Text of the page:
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Our Cambridge Collection has changing exhibitions about Cambridge. Much of our collection is in storage to ensure its preservation for future generations.
World War One Cannon
What has happened to the cannon that was a World War One trophy and sat next to the clock in the Jubilee Gardens?
- It was buried on the corner of Victoria Square.
- It was seen on a train down Johnsonville way.
- It was buried in the town dump on the corner of Vogel and Taylor Streets.
In 1933 the local Independent reported that the Borough Council were discussing whether or not the German 4 inch Howitzer should be removed. Some members were not happy with it sitting so close to the War Memorial. Cr W Moore opposed the removal saying that the trophy was one that had been captured from the enemy by British troops at the risk of their own lives. It possessed a sentimental value for all returned men.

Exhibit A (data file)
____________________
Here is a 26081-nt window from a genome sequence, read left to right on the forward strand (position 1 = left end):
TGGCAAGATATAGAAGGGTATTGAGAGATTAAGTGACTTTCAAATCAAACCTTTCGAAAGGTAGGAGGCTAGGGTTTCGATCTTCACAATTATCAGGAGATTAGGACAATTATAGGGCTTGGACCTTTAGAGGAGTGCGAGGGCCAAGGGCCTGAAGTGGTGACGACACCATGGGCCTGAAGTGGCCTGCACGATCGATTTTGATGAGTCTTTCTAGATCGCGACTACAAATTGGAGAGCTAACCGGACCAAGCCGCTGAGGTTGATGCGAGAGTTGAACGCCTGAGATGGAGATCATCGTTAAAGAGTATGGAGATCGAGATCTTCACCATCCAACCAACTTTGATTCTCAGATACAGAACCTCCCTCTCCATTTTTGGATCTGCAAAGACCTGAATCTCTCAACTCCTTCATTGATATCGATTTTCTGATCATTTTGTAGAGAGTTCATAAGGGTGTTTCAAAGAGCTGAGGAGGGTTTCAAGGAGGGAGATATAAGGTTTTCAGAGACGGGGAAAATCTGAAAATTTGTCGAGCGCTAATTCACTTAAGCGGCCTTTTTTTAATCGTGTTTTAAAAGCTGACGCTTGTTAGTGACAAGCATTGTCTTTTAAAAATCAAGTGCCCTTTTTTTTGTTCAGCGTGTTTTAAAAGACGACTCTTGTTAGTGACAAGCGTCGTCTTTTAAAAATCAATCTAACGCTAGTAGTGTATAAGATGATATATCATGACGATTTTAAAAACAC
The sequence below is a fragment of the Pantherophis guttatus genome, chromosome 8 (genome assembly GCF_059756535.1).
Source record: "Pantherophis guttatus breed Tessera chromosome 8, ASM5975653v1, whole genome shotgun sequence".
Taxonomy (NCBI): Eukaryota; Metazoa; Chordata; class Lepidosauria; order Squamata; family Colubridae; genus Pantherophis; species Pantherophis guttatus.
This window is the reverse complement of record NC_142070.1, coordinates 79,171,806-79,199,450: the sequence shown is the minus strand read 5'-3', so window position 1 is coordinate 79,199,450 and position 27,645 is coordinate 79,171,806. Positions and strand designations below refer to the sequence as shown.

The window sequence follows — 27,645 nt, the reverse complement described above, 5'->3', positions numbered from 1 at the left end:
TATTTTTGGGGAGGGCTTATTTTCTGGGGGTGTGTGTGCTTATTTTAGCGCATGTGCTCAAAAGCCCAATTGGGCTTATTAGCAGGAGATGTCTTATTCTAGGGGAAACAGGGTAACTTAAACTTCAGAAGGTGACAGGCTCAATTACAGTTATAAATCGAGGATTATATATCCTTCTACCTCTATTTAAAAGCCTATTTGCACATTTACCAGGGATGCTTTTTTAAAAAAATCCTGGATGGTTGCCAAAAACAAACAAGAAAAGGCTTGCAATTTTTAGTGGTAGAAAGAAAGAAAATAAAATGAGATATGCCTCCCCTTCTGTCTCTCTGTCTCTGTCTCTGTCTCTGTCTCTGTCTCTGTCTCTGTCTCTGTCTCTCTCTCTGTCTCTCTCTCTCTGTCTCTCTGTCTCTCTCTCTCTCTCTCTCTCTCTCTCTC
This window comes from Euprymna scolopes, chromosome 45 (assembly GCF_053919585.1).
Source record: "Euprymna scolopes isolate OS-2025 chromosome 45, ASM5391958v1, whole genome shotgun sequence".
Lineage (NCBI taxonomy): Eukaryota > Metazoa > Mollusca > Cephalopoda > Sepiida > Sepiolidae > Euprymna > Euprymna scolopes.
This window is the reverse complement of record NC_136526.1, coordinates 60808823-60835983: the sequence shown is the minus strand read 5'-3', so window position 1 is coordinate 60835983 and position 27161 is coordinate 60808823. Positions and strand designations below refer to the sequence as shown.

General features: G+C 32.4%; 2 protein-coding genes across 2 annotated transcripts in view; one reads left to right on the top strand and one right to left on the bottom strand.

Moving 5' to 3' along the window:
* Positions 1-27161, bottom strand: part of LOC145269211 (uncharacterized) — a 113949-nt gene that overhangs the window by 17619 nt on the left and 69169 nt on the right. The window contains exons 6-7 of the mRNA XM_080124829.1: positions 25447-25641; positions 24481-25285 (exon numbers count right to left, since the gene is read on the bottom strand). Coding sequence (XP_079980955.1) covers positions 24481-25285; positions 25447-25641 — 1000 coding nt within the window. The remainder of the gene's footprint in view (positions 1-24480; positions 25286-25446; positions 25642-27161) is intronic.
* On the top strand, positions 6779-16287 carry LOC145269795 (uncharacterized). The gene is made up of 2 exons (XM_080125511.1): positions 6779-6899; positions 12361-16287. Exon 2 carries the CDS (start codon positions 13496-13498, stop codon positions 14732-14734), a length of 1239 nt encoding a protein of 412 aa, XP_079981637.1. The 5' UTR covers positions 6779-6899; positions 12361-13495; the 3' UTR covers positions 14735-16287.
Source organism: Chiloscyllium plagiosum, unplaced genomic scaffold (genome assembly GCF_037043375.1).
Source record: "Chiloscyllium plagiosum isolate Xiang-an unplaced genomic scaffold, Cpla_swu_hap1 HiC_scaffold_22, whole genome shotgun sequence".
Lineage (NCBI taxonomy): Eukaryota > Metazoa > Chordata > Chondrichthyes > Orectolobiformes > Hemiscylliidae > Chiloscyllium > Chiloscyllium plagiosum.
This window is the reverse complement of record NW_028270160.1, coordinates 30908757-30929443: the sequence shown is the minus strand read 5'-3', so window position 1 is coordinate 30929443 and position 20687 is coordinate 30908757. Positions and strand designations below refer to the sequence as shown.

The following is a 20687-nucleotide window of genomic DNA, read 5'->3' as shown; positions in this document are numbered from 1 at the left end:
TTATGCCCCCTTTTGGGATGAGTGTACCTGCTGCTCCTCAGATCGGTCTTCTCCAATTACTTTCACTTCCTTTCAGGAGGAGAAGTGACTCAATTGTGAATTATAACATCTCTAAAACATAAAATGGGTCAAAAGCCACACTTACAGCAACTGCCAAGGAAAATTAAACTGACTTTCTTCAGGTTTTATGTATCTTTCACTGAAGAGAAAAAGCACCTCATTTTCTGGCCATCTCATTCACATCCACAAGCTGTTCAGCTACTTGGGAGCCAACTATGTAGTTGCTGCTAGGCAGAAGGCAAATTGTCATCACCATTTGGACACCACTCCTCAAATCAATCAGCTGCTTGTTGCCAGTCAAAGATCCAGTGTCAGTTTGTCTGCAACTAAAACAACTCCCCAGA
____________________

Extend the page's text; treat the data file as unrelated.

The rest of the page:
Perhaps it was a compromise but by September 1934 the Howitzer had been moved to the corner of Victoria Square. ‘Marmaduke’ wrote to the paper with his view that he didn’t want to look at the ‘hideous piece of machinery’ and hoped it would be disposed of for scrap iron. He was of the opinion that even if nothing was done with it, it would soon rust away.
The cannon disappeared, probably about 1941, when the threat of the Japanese invasion was foremost. A resident remembers seeing the cannon being towed towards the dump. Another resident remembers seeing it partly buried in the Council’s gravel pit – near the dump.
The Cambridge Historical Society sparked off a search for the cannon in the old gravel pit in February 1977 and the army was called in with a mine detector. They came up with an area which indicated a substantial metal object. And there the story lies.
Researched and written by Eris Parker
Ref: Cambridge Museum Archives